Daryl, in this Christmas season, I hope you are visited by three (non alcoholic) spirits one evening so you, too, can hold Christmas in your heart all year long.

  8. Submitted by Daryl Hanson on 11/30/2009 - 04:26 pm.

    First, the invalid should be cared for, yes… they ARE cared for, help for a brain injured person should and does happen (have a relative that is living it today, with a family.) Casatrophic insurance is needed but here you all stand around and preach because you have a golden parachute health insurance. OK go out and give your money to help the other folks that need the health care but don’t steal from someone else just because you think they are rich.

    Please define to me what is greed? If I make 80K but I have to pay taxes that leaves70,60, 50, 40… 20K left, haven’t I been wronged? (bad English) don’t I have a point? Where do you come off telling someone that they are greedy?

    Freedom means that people can fail and people will fail and possibly fall through the cracks in society. Should these people be helped? Absolutely !!!! which I personally do but I have no right to come into someone elses home and steal (tax) money from them because I think my neighbor down the street needs assistance. It is MY responsibility to help that individual if that person needs help. Not a beaucrate in Washington and not my representative. Church and home it where the assistance should come from, not government.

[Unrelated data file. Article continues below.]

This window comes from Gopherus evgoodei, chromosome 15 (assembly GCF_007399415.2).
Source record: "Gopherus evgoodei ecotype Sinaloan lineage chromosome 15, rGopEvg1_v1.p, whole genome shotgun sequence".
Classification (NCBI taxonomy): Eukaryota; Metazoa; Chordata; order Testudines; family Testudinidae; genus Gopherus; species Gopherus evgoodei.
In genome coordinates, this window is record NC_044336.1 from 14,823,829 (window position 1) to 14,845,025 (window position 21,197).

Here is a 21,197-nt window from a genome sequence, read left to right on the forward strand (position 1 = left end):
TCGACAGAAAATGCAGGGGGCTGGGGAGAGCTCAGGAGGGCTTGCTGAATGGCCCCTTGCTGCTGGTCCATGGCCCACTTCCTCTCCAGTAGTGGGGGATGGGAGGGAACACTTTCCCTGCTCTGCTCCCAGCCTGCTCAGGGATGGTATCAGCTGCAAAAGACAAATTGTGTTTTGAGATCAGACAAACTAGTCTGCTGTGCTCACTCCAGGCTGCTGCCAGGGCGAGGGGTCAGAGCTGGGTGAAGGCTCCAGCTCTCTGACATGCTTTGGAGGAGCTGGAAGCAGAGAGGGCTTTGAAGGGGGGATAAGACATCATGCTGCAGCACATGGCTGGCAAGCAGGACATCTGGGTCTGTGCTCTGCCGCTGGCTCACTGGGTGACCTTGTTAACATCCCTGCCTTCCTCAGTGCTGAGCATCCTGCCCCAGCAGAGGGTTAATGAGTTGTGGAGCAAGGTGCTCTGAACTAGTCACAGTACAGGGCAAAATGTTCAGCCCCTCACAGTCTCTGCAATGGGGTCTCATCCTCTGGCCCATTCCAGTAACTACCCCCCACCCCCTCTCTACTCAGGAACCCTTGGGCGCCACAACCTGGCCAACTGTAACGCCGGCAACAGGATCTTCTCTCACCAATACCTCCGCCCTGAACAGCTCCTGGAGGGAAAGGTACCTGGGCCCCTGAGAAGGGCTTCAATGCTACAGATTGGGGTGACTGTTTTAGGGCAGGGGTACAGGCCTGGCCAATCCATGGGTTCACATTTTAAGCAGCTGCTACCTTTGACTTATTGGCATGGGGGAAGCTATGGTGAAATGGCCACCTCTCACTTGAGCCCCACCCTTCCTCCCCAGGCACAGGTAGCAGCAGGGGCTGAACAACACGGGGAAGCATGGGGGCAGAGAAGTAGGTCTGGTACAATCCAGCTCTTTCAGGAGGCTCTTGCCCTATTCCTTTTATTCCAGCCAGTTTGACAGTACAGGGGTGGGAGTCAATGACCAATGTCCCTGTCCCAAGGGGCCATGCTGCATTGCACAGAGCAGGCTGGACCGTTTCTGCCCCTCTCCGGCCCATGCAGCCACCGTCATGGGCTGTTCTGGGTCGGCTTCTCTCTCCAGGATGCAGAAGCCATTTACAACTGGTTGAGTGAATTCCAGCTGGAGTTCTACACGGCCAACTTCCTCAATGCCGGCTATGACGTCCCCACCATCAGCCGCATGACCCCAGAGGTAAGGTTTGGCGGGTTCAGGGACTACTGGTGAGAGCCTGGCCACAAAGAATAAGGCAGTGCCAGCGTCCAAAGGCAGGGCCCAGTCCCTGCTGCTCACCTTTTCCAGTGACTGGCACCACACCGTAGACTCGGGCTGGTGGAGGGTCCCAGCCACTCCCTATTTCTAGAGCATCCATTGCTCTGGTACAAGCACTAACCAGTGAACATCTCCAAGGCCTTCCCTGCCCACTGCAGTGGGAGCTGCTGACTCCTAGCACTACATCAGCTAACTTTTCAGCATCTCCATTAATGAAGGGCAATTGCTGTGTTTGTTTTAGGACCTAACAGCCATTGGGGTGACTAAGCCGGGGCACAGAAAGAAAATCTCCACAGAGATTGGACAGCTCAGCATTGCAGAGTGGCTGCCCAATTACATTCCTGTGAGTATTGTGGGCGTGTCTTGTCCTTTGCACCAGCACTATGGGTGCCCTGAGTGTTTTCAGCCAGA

So please get away from the Scrouge label. I give and give with the hope of helping man kind but I will not justify stealing from one so I can help another. That I believe is not right.

  9. Submitted by Jeremy Powers on 11/30/2009 - 04:48 pm.

    Daryl

    Taxation is not stealing. It isn’t stealing in any country on earth. In our early days, we were taxed without the ability to choose who it was that was taxing us and how much. You may not like who represents you, but you are represented — even if you don’t vote. We all are part of a county and a state and country. It costs money to operate them. We all pay in something.